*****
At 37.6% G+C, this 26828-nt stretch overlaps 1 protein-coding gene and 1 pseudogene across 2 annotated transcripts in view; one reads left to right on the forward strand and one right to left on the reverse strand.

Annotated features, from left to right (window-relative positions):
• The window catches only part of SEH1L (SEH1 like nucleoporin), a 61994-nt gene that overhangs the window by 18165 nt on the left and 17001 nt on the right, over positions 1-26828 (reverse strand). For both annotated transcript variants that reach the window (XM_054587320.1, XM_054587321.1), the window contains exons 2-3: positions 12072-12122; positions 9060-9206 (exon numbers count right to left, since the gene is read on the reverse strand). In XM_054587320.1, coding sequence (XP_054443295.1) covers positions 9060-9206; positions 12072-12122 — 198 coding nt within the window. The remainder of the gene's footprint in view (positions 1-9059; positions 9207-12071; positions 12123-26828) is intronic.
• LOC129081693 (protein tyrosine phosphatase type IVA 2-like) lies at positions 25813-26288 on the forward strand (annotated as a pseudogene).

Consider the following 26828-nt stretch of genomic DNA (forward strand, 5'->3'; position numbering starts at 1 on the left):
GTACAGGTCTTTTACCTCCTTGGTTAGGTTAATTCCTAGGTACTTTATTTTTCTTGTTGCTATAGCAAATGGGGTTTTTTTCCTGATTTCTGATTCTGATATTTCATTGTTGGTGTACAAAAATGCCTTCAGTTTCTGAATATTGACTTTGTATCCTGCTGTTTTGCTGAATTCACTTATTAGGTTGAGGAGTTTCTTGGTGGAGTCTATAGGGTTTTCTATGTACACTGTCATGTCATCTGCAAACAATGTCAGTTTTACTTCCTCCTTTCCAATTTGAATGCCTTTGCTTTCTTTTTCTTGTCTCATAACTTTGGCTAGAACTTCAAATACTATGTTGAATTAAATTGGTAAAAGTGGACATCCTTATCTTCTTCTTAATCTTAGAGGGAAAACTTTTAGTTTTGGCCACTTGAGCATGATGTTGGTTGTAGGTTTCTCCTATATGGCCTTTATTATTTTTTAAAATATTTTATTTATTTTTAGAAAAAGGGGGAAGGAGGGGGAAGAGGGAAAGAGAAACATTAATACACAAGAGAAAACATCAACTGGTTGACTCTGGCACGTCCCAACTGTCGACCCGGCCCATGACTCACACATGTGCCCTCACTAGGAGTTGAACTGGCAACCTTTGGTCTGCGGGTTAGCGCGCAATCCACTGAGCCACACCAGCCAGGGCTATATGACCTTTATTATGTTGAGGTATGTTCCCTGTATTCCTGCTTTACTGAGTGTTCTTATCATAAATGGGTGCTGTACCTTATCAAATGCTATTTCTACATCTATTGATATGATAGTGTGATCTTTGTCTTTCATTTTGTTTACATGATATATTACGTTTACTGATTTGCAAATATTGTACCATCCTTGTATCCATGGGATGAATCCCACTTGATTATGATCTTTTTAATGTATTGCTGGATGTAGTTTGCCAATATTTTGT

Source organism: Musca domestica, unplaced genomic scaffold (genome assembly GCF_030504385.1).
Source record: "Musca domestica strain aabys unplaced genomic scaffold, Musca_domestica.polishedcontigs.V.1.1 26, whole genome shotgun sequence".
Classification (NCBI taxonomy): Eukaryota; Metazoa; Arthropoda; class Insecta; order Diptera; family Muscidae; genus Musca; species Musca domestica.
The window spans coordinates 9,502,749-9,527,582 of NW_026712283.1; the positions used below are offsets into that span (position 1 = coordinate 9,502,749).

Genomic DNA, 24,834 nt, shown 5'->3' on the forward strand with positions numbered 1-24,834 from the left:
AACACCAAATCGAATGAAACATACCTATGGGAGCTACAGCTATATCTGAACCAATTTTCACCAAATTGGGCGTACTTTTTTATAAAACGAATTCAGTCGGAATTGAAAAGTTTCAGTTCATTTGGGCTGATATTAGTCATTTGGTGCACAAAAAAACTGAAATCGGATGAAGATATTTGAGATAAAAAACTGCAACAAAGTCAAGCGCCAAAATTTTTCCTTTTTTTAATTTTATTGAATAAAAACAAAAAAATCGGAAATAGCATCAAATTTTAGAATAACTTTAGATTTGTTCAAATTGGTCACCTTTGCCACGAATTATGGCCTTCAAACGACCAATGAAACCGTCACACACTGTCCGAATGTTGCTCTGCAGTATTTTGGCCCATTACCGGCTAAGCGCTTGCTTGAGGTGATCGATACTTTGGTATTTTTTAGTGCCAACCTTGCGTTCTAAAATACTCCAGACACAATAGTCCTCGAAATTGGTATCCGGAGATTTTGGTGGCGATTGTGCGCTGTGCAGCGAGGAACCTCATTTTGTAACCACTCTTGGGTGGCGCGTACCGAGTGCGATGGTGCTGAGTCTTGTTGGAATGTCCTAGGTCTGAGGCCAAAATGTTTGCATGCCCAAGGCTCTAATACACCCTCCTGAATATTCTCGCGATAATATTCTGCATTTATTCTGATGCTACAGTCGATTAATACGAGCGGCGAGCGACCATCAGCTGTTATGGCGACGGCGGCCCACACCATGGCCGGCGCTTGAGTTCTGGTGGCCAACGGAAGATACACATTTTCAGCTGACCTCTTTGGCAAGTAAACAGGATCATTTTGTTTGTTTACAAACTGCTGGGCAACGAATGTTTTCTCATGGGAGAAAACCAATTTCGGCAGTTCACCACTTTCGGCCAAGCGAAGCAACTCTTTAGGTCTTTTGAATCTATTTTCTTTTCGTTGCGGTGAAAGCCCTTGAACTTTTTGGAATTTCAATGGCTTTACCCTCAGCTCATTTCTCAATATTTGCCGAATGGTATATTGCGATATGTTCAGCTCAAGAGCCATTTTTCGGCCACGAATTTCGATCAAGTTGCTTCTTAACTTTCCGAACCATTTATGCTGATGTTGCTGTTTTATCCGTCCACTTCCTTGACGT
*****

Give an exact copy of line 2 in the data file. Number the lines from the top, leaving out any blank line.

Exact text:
Annotated features, from left to right (window-relative positions):